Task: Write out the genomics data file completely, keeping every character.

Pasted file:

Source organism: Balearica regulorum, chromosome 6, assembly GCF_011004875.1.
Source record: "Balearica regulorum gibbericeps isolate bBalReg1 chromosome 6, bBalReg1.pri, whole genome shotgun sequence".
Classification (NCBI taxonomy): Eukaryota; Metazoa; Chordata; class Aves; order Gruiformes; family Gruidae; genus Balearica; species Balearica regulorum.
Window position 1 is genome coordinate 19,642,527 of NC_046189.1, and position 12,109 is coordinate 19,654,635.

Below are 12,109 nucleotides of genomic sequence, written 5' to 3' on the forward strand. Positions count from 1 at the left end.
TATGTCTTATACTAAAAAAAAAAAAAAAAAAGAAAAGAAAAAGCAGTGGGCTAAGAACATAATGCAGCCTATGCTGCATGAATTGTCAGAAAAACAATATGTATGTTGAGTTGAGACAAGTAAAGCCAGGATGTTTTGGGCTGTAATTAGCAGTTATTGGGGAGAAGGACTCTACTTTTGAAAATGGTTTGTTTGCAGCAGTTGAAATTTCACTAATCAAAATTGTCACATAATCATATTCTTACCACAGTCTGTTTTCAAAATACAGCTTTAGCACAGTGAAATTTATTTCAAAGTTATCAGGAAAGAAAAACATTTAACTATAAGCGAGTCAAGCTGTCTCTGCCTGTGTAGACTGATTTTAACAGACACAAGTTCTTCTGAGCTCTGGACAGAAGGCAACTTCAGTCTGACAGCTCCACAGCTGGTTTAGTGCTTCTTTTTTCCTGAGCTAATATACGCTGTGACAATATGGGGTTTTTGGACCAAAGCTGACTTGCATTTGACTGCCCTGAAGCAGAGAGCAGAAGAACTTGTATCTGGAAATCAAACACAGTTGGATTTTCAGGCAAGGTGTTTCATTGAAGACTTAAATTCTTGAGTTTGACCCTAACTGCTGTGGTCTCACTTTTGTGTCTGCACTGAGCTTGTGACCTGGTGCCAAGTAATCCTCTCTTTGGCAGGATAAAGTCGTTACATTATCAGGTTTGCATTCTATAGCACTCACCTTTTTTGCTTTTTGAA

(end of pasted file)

Source organism: Balearica regulorum, chromosome 6, assembly GCF_011004875.1.
Source record: "Balearica regulorum gibbericeps isolate bBalReg1 chromosome 6, bBalReg1.pri, whole genome shotgun sequence".
Classification (NCBI taxonomy): Eukaryota; Metazoa; Chordata; class Aves; order Gruiformes; family Gruidae; genus Balearica; species Balearica regulorum.
Window position 1 is genome coordinate 19,642,527 of NC_046189.1, and position 12,109 is coordinate 19,654,635.

Below are 12,109 nucleotides of genomic sequence, written 5' to 3' on the forward strand. Positions count from 1 at the left end.
TATGTCTTATACTAAAAAAAAAAAAAAAAAAGAAAAGAAAAAGCAGTGGGCTAAGAACATAATGCAGCCTATGCTGCATGAATTGTCAGAAAAACAATATGTATGTTGAGTTGAGACAAGTAAAGCCAGGATGTTTTGGGCTGTAATTAGCAGTTATTGGGGAGAAGGACTCTACTTTTGAAAATGGTTTGTTTGCAGCAGTTGAAATTTCACTAATCAAAATTGTCACATAATCATATTCTTACCACAGTCTGTTTTCAAAATACAGCTTTAGCACAGTGAAATTTATTTCAAAGTTATCAGGAAAGAAAAACATTTAACTATAAGCGAGTCAAGCTGTCTCTGCCTGTGTAGACTGATTTTAACAGACACAAGTTCTTCTGAGCTCTGGACAGAAGGCAACTTCAGTCTGACAGCTCCACAGCTGGTTTAGTGCTTCTTTTTTCCTGAGCTAATATACGCTGTGACAATATGGGGTTTTTGGACCAAAGCTGACTTGCATTTGACTGCCCTGAAGCAGAGAGCAGAAGAACTTGTATCTGGAAATCAAACACAGTTGGATTTTCAGGCAAGGTGTTTCATTGAAGACTTAAATTCTTGAGTTTGACCCTAACTGCTGTGGTCTCACTTTTGTGTCTGCACTGAGCTTGTGACCTGGTGCCAAGTAATCCTCTCTTTGGCAGGATAAAGTCGTTACATTATCAGGTTTGCATTCTATAGCACTCACCTTTTTTGCTTTTTGAA